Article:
Continue Reading Don’t Count on Lawsuits to Save Schools from the New Title IX Regs

Although some suggest that the Title IX rules issued earlier this month are a boon for schools, colleges, and universities, those of us working to help schools comply with the new rules know that they are anything but a blessing to educational institutions. Among the many prescriptive and confusing measures that will reign when the rules become effective on August 14, schools will be required to comply with numerous detailed procedural requirements to respond to a “formal complaint” of sexual harassment. The rules limit the ways in which a formal complaint can be initiated. Specifically, only an alleged victim of sexual harassment (a “complainant”) can “file” a formal complaint, which must be written. But a Title IX Coordinator also has the authority to “sign” a formal, written complaint. Either path initiates the formal complaint process required by the rules. Because OCR has made clear that it will scrutinize the decision to sign a complaint under the same standards as it will any other portion of an institution’s response to sexual harassment, schools, colleges, and universities must ensure they understand what factors a Title IX Coordinator should consider—and those they absolutely should not—when deciding whether to sign a formal complaint under the new rules.


Continue Reading A “Sign” of Things to Come: Title IX Coordinators and “Signing” Complaints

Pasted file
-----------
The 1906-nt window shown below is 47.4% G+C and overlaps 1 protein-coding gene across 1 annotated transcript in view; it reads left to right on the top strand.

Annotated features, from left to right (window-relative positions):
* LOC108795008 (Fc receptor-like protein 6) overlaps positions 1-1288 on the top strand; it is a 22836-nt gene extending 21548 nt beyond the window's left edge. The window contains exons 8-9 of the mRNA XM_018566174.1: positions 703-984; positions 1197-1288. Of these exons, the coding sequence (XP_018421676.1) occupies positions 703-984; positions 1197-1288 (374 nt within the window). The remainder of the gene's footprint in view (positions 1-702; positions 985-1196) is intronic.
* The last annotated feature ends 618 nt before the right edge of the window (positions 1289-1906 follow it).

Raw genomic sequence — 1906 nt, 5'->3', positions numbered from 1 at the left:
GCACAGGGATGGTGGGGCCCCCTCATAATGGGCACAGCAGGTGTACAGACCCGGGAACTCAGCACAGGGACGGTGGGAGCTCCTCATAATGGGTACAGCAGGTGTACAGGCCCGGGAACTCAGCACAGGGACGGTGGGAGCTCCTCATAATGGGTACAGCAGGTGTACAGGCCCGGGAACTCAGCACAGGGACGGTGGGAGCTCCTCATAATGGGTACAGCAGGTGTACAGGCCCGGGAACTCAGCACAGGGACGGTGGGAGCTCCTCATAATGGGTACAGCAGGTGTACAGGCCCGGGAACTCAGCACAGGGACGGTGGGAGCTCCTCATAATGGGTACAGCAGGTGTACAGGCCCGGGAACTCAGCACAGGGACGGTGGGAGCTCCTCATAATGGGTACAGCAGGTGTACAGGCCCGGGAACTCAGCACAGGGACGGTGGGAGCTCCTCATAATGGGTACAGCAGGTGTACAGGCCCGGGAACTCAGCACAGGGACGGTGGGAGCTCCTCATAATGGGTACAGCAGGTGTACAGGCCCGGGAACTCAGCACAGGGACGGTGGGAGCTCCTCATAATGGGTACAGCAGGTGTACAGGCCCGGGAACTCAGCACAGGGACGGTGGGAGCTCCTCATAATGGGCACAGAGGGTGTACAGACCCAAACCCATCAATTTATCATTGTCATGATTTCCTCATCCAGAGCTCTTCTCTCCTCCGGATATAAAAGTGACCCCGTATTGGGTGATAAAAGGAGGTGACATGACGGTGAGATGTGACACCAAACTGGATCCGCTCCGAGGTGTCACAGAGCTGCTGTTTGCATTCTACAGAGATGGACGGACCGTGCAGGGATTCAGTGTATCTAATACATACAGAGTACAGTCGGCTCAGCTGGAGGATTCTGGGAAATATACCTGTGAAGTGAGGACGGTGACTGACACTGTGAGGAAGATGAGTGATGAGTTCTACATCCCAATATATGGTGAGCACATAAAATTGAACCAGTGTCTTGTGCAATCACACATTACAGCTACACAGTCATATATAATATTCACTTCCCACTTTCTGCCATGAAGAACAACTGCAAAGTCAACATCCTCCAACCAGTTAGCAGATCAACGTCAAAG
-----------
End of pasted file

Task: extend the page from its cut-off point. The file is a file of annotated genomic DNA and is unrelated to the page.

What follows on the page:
One of the biggest changes from the new Title IX regulations issued by the Department of Education last week is that, beginning in August 2020, OCR’s complaint findings will be based on standards very similar to those used by federal courts for decades in lawsuits for money damages under Title IX. The U.S. Supreme Court set forth the standards in Gebser v. Lago Vista Independent School District, 524 U.S. 274 (1998), and Davis v. Monroe County Board of Education, 526 U.S. 629 (1999). Those cases included the fundamental ideas that have now been codified—in modified form—in the Department’s final rule, such as the ideas that a school can only be responsible for sexual harassment that is “so severe, pervasive, and objectively offensive that it effectively bars the victim’s access to an educational opportunity or benefit”; when it exercises “substantial control” over the harasser and the “context” of harassment; and when it has “actual knowledge” of the sexual harassment. These cases also are the root of the “deliberately indifferent” standard that OCR will now use to decide if a school has violated Title IX. What do these standards mean, and what lessons can your institution learn from the court cases in which they were created and fleshed out over the past two decades?
Continue Reading Why Your Next OCR Title IX Complaint May Feel Like A Lawsuit

As we discussed in our blog post on May 6, 2020, the U.S. Department of Education issued on that day its long-awaited Title IX regulations, raising panic and concern amongst stakeholders on every part of the Title IX spectrum. Our Title IX Insights blog team provided some initial thoughts on the new regulations during a webinar on May 11; you can watch the recording here. This blog post answers some of the questions we raised during the webinar as well as some questions we received from the audience but did not have time to address. For more on the details about the final rule, check out the webinar recording and stay tuned to our blog for more insights to come.
Continue Reading 9 for IX: Nine Essential Questions Answered About the New Title IX